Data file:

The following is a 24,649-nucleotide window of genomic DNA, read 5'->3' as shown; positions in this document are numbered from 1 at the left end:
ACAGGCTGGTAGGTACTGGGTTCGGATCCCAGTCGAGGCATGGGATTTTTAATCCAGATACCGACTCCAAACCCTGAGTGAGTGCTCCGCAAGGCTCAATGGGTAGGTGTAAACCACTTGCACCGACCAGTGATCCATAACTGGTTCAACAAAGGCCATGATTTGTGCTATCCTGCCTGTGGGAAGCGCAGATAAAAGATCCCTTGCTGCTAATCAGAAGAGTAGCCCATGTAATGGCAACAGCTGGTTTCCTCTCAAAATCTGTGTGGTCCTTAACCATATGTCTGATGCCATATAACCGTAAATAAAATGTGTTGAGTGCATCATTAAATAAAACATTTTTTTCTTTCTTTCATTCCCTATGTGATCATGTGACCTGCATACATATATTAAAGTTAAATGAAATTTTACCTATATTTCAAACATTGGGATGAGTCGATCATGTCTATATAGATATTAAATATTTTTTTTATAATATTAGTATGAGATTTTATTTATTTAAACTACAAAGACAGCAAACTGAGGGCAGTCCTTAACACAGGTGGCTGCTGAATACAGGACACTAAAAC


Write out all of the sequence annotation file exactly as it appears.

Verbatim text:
The following is a 24,649-nucleotide window of genomic DNA, read 5'->3' as shown; positions in this document are numbered from 1 at the left end:
ACAGGCTGGTAGGTACTGGGTTCGGATCCCAGTCGAGGCATGGGATTTTTAATCCAGATACCGACTCCAAACCCTGAGTGAGTGCTCCGCAAGGCTCAATGGGTAGGTGTAAACCACTTGCACCGACCAGTGATCCATAACTGGTTCAACAAAGGCCATGATTTGTGCTATCCTGCCTGTGGGAAGCGCAGATAAAAGATCCCTTGCTGCTAATCAGAAGAGTAGCCCATGTAATGGCAACAGCTGGTTTCCTCTCAAAATCTGTGTGGTCCTTAACCATATGTCTGATGCCATATAACCGTAAATAAAATGTGTTGAGTGCATCATTAAATAAAACATTTTTTTCTTTCTTTCATTCCCTATGTGATCATGTGACCTGCATACATATATTAAAGTTAAATGAAATTTTACCTATATTTCAAACATTGGGATGAGTCGATCATGTCTATATAGATATTAAATATTTTTTTTATAATATTAGTATGAGATTTTATTTATTTAAACTACAAAGACAGCAAACTGAGGGCAGTCCTTAACACAGGTGGCTGCTGAATACAGGACACTAAAAC